The fifth section provides an overview of important issues facing the binding and finishing industry today. Among them are quality control and ISO 9002 certification, expansion issues, growth management in small companies, vertical integration, speeding up the outsourcing process, finding and keeping good employees, dealing with your own mistakes, relocating a business, and changing a corporate identity.
The final section is a discussion of graphic arts sales and marketing techniques including customer nurture programs, sales tips to win top-of-mind positioning, low-cost “shot-gun” and “rifle” marketing vehicles, and avoidance of seasonal sales slumps. In addition, there is a glossary of industry terms for the reader to use as a reference guide.
Perhaps the most valuable aspect of this book is the vast collection of knowledge and experience it offers through its many contributors whose hearts and souls are consumed with the business. It’s nice to know that some of these articles I’ve written might actually be read-and used to educate!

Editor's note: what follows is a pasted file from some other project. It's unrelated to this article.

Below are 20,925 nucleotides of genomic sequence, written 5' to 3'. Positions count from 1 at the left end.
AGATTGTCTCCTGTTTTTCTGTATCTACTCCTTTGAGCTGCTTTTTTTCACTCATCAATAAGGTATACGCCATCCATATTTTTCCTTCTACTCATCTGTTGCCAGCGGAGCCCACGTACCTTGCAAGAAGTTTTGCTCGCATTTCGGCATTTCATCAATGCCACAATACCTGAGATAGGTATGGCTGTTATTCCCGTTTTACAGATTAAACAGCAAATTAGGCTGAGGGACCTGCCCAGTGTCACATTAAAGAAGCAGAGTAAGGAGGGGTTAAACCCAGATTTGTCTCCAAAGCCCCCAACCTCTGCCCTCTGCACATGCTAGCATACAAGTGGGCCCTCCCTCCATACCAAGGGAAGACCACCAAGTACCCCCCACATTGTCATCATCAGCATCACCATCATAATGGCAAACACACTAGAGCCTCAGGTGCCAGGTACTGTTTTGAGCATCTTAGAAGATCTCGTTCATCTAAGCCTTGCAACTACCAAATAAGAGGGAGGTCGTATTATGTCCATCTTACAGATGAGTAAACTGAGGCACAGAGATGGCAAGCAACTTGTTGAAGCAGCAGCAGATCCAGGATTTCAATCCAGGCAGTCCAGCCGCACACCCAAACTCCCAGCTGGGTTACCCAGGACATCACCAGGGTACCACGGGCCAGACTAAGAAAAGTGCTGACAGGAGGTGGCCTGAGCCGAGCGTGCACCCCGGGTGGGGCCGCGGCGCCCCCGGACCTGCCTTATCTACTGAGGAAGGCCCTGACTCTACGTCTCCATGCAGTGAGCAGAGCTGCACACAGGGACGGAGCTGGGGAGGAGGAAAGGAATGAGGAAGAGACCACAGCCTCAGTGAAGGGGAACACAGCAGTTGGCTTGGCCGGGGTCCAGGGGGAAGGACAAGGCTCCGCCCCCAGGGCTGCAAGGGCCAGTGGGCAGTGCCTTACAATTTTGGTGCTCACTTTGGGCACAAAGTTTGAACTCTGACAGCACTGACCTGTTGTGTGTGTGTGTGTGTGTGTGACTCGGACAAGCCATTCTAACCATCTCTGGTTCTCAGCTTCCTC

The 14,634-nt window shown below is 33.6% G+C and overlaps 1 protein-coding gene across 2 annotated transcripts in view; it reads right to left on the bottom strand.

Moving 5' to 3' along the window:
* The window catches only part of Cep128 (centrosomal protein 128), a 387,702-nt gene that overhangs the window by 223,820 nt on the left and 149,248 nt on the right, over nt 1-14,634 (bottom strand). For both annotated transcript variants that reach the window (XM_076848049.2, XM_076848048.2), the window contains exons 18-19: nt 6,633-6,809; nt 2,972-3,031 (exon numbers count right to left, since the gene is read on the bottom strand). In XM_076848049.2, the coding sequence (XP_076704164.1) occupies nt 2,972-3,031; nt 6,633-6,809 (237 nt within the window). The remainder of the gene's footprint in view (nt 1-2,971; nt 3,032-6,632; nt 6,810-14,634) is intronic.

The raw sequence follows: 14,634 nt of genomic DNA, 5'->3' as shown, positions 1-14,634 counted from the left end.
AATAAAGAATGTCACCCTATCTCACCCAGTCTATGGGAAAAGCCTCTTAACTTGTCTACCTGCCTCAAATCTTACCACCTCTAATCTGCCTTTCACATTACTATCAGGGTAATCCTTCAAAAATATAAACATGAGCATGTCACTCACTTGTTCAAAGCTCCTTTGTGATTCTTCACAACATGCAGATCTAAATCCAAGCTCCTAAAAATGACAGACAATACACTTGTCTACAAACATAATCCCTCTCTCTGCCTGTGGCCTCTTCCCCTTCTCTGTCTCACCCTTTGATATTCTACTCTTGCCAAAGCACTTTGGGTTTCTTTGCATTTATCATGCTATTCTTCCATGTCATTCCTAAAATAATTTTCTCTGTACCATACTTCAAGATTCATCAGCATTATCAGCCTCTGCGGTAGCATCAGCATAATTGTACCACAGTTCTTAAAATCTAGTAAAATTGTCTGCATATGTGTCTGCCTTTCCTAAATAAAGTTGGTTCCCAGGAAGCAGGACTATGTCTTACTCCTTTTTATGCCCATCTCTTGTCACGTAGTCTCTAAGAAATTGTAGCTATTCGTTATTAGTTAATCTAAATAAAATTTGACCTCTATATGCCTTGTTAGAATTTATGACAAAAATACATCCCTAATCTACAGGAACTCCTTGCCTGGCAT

This book is only one means of introducing the printing community to the binding and finishing world. Both binders and printers must accept responsibility for the teaching process by working together and sharing information via newsletters, seminars, plant tours, and other helpful educational programs. At Bindagraphics, we offer a popular one-day seminar called Binda University that provides a complete overview of all the basic binding and finishing techniques as well as a hands-on look at each of the processes in action.
To order Binding, Finishing, and Mailing: The Final Word, contact Peter Oresick of GATF at 1-800-910-GATF. For more specific information about the book, contact the author, T.J. Tedesco, by telephone (301-294-9900); or e-mail email@example.com.